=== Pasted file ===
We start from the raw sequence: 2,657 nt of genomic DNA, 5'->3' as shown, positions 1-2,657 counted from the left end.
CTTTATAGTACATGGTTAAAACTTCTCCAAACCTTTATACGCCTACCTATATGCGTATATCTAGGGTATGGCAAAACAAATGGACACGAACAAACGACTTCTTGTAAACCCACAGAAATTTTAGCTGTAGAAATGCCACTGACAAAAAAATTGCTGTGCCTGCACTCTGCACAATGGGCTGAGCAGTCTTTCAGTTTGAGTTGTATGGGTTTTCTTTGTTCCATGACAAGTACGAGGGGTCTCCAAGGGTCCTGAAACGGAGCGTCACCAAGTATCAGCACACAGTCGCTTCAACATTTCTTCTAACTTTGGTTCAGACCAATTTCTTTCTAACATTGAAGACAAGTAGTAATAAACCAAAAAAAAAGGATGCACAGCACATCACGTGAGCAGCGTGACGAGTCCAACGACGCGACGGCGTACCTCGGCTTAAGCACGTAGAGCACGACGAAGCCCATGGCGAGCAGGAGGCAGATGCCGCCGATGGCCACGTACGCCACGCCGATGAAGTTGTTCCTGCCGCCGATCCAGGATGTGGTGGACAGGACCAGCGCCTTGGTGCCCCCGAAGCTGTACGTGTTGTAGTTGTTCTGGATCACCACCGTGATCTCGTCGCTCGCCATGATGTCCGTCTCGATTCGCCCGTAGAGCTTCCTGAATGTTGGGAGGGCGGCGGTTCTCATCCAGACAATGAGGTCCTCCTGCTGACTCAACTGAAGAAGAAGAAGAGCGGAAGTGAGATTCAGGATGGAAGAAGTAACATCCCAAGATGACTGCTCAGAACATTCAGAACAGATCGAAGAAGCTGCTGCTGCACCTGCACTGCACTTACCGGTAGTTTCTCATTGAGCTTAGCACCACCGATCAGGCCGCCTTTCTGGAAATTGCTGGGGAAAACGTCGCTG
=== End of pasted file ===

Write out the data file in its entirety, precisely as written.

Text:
We start from the raw sequence: 2,657 nt of genomic DNA, 5'->3' as shown, positions 1-2,657 counted from the left end.
CTTTATAGTACATGGTTAAAACTTCTCCAAACCTTTATACGCCTACCTATATGCGTATATCTAGGGTATGGCAAAACAAATGGACACGAACAAACGACTTCTTGTAAACCCACAGAAATTTTAGCTGTAGAAATGCCACTGACAAAAAAATTGCTGTGCCTGCACTCTGCACAATGGGCTGAGCAGTCTTTCAGTTTGAGTTGTATGGGTTTTCTTTGTTCCATGACAAGTACGAGGGGTCTCCAAGGGTCCTGAAACGGAGCGTCACCAAGTATCAGCACACAGTCGCTTCAACATTTCTTCTAACTTTGGTTCAGACCAATTTCTTTCTAACATTGAAGACAAGTAGTAATAAACCAAAAAAAAAGGATGCACAGCACATCACGTGAGCAGCGTGACGAGTCCAACGACGCGACGGCGTACCTCGGCTTAAGCACGTAGAGCACGACGAAGCCCATGGCGAGCAGGAGGCAGATGCCGCCGATGGCCACGTACGCCACGCCGATGAAGTTGTTCCTGCCGCCGATCCAGGATGTGGTGGACAGGACCAGCGCCTTGGTGCCCCCGAAGCTGTACGTGTTGTAGTTGTTCTGGATCACCACCGTGATCTCGTCGCTCGCCATGATGTCCGTCTCGATTCGCCCGTAGAGCTTCCTGAATGTTGGGAGGGCGGCGGTTCTCATCCAGACAATGAGGTCCTCCTGCTGACTCAACTGAAGAAGAAGAAGAGCGGAAGTGAGATTCAGGATGGAAGAAGTAACATCCCAAGATGACTGCTCAGAACATTCAGAACAGATCGAAGAAGCTGCTGCTGCACCTGCACTGCACTTACCGGTAGTTTCTCATTGAGCTTAGCACCACCGATCAGGCCGCCTTTCTGGAAATTGCTGGGGAAAACGTCGCTG